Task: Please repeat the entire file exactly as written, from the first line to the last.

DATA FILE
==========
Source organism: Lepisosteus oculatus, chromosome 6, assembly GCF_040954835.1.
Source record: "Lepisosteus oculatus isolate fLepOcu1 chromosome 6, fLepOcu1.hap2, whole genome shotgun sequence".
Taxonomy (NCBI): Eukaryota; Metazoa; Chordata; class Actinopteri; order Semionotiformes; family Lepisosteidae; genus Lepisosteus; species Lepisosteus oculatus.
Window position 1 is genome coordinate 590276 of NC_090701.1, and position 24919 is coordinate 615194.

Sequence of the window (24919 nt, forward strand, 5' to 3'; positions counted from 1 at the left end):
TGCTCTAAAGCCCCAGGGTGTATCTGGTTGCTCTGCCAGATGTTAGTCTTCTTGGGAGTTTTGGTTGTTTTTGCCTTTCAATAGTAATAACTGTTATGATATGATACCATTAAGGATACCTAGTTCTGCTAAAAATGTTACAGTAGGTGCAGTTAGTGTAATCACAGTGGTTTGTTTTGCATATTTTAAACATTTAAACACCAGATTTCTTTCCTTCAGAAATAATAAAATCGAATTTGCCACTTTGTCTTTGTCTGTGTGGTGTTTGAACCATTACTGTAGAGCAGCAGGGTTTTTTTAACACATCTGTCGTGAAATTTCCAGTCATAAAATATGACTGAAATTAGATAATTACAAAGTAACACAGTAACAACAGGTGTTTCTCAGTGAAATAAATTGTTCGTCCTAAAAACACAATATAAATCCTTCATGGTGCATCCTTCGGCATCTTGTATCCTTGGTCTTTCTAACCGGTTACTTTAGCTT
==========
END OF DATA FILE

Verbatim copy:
Source organism: Lepisosteus oculatus, chromosome 6, assembly GCF_040954835.1.
Source record: "Lepisosteus oculatus isolate fLepOcu1 chromosome 6, fLepOcu1.hap2, whole genome shotgun sequence".
Taxonomy (NCBI): Eukaryota; Metazoa; Chordata; class Actinopteri; order Semionotiformes; family Lepisosteidae; genus Lepisosteus; species Lepisosteus oculatus.
Window position 1 is genome coordinate 590276 of NC_090701.1, and position 24919 is coordinate 615194.

Sequence of the window (24919 nt, forward strand, 5' to 3'; positions counted from 1 at the left end):
TGCTCTAAAGCCCCAGGGTGTATCTGGTTGCTCTGCCAGATGTTAGTCTTCTTGGGAGTTTTGGTTGTTTTTGCCTTTCAATAGTAATAACTGTTATGATATGATACCATTAAGGATACCTAGTTCTGCTAAAAATGTTACAGTAGGTGCAGTTAGTGTAATCACAGTGGTTTGTTTTGCATATTTTAAACATTTAAACACCAGATTTCTTTCCTTCAGAAATAATAAAATCGAATTTGCCACTTTGTCTTTGTCTGTGTGGTGTTTGAACCATTACTGTAGAGCAGCAGGGTTTTTTTAACACATCTGTCGTGAAATTTCCAGTCATAAAATATGACTGAAATTAGATAATTACAAAGTAACACAGTAACAACAGGTGTTTCTCAGTGAAATAAATTGTTCGTCCTAAAAACACAATATAAATCCTTCATGGTGCATCCTTCGGCATCTTGTATCCTTGGTCTTTCTAACCGGTTACTTTAGCTT